AC: Yeah, we’re going to Denver. We’re doing an acoustic show in Memphis that we’ve never done. We’ve never done an acoustic kind of setting. We’re going to do that as a real special kind of thing for our home audience. And then I think we go to Missouri, and I think the tentative stuff is Texas and Chicago.
JP: Bastards of … I’m sorry, Bastard of Beales stays true to the band’s sound. Going into recording, was that the plan?
AC: Yeah. I think we were trying to just … We were excited, like everybody else, about what it was going to sound like, and we were wondering what it was going to feel like, and all that stuff. I think we kind of picked up right where we left off with Revolution Day.
AC: I mean, from just my perspective or whatever. But it just felt like it was a continuation of where we left … picked up. And it’s funny because it’s been a long time. We were kind of nervous.
AA: Yeah, it kind of feels like that last album came out right after maybe the third album.
AC: Yeah, that’s what we were thinking, too. But we were excited. I mean, Keith definitely … It’s the four of us, me and Keith’s guitar sound, and Patrick playing bass, and John on drums. I mean, I know that sounds cliché, but that’s the sound. Jeff Powell, the guy that produced the record, he wrote me … we had done a show in Memphis, and he wrote me a couple months after the show, and he said, “Hey, I’ve been thinking about y’all.” He was cutting straight to vinyl at Sam Phillips studio in Memphis. He said, “Do you guys want to come cut a couple of songs with me, do like a single, two sides, and two songs?” And I said, “You’re not going to believe it, man. We want to do a whole project. Do you have time to do it?”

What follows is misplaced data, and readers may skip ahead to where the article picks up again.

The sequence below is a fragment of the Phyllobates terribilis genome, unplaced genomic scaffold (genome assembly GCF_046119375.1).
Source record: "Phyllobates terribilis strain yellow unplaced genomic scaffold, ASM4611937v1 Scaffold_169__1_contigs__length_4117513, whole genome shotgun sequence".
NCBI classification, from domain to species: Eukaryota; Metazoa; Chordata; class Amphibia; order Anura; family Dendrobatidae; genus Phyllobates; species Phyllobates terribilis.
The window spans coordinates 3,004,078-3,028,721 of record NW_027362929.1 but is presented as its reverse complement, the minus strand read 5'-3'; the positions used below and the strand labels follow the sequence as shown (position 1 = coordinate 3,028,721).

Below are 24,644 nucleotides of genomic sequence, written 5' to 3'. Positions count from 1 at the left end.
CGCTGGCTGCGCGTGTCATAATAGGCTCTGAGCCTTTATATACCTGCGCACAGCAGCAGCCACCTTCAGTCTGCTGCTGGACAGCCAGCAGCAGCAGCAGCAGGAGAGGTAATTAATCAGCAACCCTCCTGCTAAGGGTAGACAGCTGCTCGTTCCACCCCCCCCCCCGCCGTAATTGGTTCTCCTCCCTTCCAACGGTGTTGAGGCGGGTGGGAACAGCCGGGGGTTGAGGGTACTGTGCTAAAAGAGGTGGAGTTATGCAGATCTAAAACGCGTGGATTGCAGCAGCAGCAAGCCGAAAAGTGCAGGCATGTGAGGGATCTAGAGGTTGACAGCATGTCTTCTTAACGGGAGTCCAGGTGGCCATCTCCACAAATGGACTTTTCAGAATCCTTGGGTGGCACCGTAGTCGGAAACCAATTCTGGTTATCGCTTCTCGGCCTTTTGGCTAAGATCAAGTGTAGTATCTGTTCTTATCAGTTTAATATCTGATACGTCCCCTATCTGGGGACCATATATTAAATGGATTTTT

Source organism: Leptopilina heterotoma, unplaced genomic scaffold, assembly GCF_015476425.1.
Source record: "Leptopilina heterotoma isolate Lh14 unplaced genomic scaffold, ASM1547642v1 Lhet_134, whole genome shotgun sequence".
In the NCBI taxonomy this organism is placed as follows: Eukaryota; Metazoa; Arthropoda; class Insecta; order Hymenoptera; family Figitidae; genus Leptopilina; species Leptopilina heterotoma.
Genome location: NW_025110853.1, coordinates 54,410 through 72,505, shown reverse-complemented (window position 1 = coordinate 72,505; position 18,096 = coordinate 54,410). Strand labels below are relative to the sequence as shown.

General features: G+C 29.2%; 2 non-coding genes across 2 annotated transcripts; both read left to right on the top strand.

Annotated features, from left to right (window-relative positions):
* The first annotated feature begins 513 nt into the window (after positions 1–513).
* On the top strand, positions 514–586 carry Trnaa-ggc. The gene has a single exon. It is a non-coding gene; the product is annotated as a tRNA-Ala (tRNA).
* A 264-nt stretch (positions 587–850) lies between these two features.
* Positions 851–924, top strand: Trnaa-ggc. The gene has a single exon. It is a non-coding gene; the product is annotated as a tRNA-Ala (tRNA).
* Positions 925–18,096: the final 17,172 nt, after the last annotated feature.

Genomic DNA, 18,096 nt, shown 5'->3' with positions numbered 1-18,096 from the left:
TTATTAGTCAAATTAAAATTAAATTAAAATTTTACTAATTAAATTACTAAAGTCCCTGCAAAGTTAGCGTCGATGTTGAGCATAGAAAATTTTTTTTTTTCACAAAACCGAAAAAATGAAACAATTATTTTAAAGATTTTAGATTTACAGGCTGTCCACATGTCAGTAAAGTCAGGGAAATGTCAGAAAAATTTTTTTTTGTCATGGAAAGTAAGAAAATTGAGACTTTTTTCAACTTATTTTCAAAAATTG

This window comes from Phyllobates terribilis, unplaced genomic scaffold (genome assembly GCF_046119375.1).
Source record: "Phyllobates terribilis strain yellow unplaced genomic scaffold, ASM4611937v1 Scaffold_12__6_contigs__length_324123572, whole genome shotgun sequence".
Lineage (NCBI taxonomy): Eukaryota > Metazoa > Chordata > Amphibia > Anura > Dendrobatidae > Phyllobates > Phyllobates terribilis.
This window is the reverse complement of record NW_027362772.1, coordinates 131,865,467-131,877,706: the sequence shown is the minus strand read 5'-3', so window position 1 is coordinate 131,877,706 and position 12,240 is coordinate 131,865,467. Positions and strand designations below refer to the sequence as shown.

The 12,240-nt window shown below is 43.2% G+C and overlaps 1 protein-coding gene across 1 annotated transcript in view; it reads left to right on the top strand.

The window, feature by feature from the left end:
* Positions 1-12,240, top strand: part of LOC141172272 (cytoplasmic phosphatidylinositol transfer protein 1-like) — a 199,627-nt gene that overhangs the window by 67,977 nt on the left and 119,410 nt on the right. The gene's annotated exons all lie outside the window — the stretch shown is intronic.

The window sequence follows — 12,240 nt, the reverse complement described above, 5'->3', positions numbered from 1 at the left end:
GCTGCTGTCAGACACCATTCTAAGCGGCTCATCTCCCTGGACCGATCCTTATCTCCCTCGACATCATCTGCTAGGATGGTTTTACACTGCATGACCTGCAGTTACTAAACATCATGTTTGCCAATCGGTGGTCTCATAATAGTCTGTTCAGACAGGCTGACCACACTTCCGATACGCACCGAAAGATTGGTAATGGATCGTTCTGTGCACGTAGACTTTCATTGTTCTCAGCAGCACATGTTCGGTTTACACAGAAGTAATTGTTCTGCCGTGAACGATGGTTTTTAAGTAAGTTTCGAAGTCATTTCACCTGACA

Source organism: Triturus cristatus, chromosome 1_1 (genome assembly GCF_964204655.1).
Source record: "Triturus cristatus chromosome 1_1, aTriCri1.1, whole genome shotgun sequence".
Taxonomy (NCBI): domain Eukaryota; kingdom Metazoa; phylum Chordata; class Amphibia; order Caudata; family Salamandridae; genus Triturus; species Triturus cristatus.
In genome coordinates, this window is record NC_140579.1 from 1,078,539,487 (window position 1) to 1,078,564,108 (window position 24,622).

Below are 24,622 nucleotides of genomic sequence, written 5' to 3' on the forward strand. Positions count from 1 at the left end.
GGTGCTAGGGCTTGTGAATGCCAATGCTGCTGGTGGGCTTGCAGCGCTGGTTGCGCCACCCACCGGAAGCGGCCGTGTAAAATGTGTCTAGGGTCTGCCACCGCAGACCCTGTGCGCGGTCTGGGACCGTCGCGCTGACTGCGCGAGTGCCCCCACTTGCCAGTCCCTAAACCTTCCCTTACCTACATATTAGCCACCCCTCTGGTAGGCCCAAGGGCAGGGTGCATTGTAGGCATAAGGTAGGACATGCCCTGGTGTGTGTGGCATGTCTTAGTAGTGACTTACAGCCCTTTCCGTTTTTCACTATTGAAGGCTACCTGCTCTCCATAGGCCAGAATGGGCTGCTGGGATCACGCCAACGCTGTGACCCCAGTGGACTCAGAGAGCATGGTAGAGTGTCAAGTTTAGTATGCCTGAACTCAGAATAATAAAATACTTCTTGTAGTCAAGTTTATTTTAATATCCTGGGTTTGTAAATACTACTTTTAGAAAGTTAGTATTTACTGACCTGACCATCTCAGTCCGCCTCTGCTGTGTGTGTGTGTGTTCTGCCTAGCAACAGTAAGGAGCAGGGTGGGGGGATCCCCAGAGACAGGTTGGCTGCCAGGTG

AC: But we were talking about what had gotten his interest was, he said, “I saw you do this benefit y’all were playing,” and he goes, “Man, the sound. It’s the four of y’all, when y’all get up there together.” Because there was a bunch of bands and a bunch of people sitting in playing with each other and all that, and he was like, “When the four of y’all are playing, that’s the Tora Tora thing.” You know?
AA: What artist made you want to go into music? Was there an artist or album that justkind of made you want to just-
AC: This is a good question.
JP: That’s a loaded question.
AA Or artists that made you say Okay, this is what I want to do”? Like, there was a band, or album even, that just kind of made you want to go do music?